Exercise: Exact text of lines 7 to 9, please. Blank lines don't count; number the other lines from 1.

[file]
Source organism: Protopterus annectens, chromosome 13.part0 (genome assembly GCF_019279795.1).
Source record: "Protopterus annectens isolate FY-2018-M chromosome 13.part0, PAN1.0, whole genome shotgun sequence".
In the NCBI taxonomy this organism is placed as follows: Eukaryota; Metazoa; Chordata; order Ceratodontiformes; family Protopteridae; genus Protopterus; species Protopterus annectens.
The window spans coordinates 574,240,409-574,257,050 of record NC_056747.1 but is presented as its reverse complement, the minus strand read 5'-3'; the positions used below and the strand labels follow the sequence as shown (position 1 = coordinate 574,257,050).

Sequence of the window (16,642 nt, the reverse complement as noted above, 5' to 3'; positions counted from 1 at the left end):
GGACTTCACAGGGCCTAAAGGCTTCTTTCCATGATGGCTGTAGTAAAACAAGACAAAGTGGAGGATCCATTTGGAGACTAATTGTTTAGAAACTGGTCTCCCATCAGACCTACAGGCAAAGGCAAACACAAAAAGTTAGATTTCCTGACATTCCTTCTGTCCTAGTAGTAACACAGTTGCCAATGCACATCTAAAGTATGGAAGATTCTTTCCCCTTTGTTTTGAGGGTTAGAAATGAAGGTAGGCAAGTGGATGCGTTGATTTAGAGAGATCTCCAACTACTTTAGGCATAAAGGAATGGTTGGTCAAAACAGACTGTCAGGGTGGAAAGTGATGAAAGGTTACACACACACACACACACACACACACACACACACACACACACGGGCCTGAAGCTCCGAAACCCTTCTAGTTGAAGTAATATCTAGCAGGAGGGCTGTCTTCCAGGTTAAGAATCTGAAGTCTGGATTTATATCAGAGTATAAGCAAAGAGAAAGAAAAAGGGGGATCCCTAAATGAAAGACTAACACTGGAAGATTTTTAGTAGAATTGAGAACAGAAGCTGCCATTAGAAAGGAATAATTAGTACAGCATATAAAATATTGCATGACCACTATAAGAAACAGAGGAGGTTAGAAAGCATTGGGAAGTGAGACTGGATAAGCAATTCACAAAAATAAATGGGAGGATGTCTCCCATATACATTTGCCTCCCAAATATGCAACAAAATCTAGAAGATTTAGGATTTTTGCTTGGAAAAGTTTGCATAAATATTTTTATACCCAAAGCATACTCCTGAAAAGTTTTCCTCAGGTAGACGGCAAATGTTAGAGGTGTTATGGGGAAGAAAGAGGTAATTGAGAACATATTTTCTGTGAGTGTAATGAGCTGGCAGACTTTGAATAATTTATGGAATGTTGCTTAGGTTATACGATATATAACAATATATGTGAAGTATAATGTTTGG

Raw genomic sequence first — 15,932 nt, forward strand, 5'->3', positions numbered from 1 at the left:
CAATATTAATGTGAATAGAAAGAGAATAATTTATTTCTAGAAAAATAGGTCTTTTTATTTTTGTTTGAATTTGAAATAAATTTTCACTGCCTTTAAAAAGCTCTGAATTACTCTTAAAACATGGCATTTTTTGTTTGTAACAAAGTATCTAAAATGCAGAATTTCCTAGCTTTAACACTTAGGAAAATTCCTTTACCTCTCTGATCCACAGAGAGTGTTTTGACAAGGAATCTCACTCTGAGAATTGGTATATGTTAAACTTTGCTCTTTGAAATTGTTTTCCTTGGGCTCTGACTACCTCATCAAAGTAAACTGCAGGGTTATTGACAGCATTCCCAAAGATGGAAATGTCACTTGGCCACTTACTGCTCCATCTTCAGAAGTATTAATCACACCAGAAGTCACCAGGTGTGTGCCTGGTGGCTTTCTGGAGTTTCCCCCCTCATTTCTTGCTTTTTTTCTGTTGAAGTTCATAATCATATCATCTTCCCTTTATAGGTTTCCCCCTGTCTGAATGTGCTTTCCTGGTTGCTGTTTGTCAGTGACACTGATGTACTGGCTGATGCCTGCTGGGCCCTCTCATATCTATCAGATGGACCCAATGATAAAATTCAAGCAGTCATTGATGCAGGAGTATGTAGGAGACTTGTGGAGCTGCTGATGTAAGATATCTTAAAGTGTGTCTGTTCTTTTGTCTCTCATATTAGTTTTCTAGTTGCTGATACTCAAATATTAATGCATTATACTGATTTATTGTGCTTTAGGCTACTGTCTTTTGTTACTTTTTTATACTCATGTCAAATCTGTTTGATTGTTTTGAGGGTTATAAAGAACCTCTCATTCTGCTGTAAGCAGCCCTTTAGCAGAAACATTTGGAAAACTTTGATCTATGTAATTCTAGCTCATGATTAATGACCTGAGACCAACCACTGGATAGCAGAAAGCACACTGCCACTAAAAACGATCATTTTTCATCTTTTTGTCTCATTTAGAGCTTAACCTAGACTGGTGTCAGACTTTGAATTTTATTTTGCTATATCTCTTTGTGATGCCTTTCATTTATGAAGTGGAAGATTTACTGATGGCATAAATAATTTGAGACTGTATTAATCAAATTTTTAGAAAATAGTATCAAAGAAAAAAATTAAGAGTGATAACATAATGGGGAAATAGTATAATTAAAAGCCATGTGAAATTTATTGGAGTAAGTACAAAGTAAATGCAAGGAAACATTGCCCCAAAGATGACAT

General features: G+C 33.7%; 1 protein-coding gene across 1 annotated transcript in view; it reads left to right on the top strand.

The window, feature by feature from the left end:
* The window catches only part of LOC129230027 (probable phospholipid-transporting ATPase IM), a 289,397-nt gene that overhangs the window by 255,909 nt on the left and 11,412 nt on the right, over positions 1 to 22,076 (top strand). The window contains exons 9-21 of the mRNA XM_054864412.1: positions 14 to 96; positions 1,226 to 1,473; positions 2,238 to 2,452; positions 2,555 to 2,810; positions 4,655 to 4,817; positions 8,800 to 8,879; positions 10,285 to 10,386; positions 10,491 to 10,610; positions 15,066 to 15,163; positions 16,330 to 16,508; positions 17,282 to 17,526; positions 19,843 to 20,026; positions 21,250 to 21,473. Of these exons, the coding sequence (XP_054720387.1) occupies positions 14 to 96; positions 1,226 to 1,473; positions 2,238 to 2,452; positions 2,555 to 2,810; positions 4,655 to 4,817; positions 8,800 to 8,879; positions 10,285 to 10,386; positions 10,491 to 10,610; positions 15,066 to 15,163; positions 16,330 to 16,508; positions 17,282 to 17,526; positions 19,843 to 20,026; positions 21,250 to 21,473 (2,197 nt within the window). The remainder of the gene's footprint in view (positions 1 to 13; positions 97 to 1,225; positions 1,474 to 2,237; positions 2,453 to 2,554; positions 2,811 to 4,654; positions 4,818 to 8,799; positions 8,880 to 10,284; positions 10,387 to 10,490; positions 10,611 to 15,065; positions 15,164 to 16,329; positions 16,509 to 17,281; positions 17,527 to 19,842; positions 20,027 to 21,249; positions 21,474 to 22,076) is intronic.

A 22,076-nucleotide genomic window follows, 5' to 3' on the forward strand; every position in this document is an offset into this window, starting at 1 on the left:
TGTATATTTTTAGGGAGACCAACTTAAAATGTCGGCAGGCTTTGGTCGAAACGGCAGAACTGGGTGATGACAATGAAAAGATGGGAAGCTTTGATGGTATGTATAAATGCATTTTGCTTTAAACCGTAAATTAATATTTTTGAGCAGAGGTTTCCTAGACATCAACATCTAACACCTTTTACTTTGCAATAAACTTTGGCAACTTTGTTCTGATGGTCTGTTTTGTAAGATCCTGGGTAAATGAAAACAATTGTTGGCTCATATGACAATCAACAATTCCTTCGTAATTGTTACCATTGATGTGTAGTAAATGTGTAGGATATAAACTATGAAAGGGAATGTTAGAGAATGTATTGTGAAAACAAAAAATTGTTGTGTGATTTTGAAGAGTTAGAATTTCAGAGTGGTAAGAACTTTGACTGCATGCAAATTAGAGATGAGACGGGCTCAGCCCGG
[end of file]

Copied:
Raw genomic sequence first — 15,932 nt, forward strand, 5'->3', positions numbered from 1 at the left:
CAATATTAATGTGAATAGAAAGAGAATAATTTATTTCTAGAAAAATAGGTCTTTTTATTTTTGTTTGAATTTGAAATAAATTTTCACTGCCTTTAAAAAGCTCTGAATTACTCTTAAAACATGGCATTTTTTGTTTGTAACAAAGTATCTAAAATGCAGAATTTCCTAGCTTTAACACTTAGGAAAATTCCTTTACCTCTCTGATCCACAGAGAGTGTTTTGACAAGGAATCTCACTCTGAGAATTGGTATATGTTAAACTTTGCTCTTTGAAATTGTTTTCCTTGGGCTCTGACTACCTCATCAAAGTAAACTGCAGGGTTATTGACAGCATTCCCAAAGATGGAAATGTCACTTGGCCACTTACTGCTCCATCTTCAGAAGTATTAATCACACCAGAAGTCACCAGGTGTGTGCCTGGTGGCTTTCTGGAGTTTCCCCCCTCATTTCTTGCTTTTTTTCTGTTGAAGTTCATAATCATATCATCTTCCCTTTATAGGTTTCCCCCTGTCTGAATGTGCTTTCCTGGTTGCTGTTTGTCAGTGACACTGATGTACTGGCTGATGCCTGCTGGGCCCTCTCATATCTATCAGATGGACCCAATGATAAAATTCAAGCAGTCATTGATGCAGGAGTATGTAGGAGACTTGTGGAGCTGCTGATGTAAGATATCTTAAAGTGTGTCTGTTCTTTTGTCTCTCATATTAGTTTTCTAGTTGCTGATACTCAAATATTAATGCATTATACTGATTTATTGTGCTTTAGGCTACTGTCTTTTGTTACTTTTTTATACTCATGTCAAATCTGTTTGATTGTTTTGAGGGTTATAAAGAACCTCTCATTCTGCTGTAAGCAGCCCTTTAGCAGAAACATTTGGAAAACTTTGATCTATGTAATTCTAGCTCATGATTAATGACCTGAGACCAACCACTGGATAGCAGAAAGCACACTGCCACTAAAAACGATCATTTTTCATCTTTTTGTCTCATTTAGAGCTTAACCTAGACTGGTGTCAGACTTTGAATTTTATTTTGCTATATCTCTTTGTGATGCCTTTCATTTATGAAGTGGAAGATTTACTGATGGCATAAATAATTTGAGACTGTATTAATCAAATTTTTAGAAAATAGTATCAAAGAAAAAAATTAAGAGTGATAACATAATGGGGAAATAGTATAATTAAAAGCCATGTGAAATTTATTGGAGTAAGTACAAAGTAAATGCAAGGAAACATTGCCCCAAAGATGACAT

General features: G+C 33.7%; 1 protein-coding gene across 1 annotated transcript in view; it reads left to right on the top strand.